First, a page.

Soft Landing or Hard Crash?

by | Jan 8, 2024

A clip from the 1990 movie Home Alone where the lead character purchases groceries, household goods, and toys recently went viral because he paid a total of $19.83 whereas today the same purchase would cost over three times as much. Ironically, while this evidence of the Federal Reserve’s failure to maintain the dollar’s value was going viral, stocks rose because investors believed the Fed had successfully engineered a “soft landing” by bringing down price inflation without causing a recession and would soon begin reducing interest rates.

Then, stocks fell at the beginning of the year when the release of the notes of the Federal Reserve Board’s last meeting suggested the Fed would not hurry rate cuts. The likelihood of a delay in cutting rates was further increased by a “positive” December Jobs report.

The jobs report did show unemployment remaining low and wages slightly increasing, but the news was not all positive. One of the report’s most troubling items is that a top source of increased wages is government. An increase in the salaries of government employees also increases government debt, which will have to be paid for by taxes. Since tax increases are unpopular, the government relies on the Federal Reserve to do the dirty work by purchasing federal debt instruments and thus creating more inflation. This inflation tax is the worst of all taxes because it is regressive and hidden.

If the Fed allowed interest rates to increase to anywhere near what they would likely be in a free market, interest rate payments on the federal debt would rise to a level causing a financial crisis. Even though the federal government will soon spend more on interest on the federal debt than on the Pentagon and the military-industrial complex, few in DC are serious about cutting spending. Federal debt increased by one trillion dollars from mid-September to the beginning of the new year. It is expected to increase by around another trillion dollars by the end of March! To put this in perspective, consider that the federal debt did not reach a trillion dollars until 1981 — almost two hundred years after the Constitution was ratified.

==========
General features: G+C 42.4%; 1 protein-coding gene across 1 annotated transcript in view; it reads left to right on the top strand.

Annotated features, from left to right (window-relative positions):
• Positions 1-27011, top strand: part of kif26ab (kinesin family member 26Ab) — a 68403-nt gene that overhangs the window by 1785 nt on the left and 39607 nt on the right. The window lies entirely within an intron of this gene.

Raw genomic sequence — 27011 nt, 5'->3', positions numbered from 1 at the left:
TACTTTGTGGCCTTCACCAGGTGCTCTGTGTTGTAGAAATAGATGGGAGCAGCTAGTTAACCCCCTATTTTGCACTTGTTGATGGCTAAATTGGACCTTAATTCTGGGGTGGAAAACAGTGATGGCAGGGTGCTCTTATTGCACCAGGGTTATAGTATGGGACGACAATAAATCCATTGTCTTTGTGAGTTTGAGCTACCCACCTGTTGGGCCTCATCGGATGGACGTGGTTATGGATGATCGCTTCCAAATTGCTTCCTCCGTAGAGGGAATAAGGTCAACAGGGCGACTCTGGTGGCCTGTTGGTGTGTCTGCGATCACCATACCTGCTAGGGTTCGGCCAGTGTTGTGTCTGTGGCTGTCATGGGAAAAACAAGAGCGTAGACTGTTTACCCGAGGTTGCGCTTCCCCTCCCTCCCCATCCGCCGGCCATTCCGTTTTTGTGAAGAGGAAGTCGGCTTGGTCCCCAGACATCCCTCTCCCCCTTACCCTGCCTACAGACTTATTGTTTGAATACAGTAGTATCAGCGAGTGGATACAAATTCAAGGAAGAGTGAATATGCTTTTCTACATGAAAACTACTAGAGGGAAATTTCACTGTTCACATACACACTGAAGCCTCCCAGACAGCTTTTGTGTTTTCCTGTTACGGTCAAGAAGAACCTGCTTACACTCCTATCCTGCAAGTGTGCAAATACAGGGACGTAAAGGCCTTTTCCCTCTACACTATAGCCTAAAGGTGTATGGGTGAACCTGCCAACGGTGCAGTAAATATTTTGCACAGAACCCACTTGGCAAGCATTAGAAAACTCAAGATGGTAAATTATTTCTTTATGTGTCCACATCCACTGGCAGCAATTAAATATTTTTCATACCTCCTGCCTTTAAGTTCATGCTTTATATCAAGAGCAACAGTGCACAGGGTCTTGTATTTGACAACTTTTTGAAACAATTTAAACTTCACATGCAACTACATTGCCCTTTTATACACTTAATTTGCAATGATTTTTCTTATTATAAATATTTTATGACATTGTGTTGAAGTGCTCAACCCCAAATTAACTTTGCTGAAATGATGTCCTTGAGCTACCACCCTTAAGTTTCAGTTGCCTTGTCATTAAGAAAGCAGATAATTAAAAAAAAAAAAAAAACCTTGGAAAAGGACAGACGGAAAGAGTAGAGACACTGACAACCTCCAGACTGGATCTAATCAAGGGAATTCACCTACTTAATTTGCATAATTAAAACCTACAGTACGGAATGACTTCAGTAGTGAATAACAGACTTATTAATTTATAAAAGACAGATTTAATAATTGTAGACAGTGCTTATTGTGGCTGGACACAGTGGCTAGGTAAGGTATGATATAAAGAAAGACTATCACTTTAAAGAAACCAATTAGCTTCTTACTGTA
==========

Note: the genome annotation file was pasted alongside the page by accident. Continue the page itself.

Continuing increases in federal debt and Federal Reserve created inflation will lead to economic crisis caused by a rejection of the dollar’s world reserve currency status. There is already resentment over the US government’s use of the dollar’s reserve status to support US sanctions This is why Russia and Iran recently signed a deal to trade in their own currencies rather than in dollars and Russia is no longer accepting dollars for its oil.

President Biden has kept his promise to refrain from criticizing the Fed’s conduct of monetary policy. In contrast, his predecessor regularly took to Twitter to lambaste the central bank. This means the Fed will likely try to help President Biden by trying to keep interest rates low enough to not increase unemployment yet high enough to not increase price inflation.

While Donald Trump is more likely than Joe Biden to challenge the deep state and neoconservative foreign policy, the truth is neither Biden nor Trump will seek to reduce spending. Unless a critical mass of Americans demand an end to the welfare-warfare state and the fiat money system, the soft landing sought by the Fed and the politicians will turn into a hard crash.

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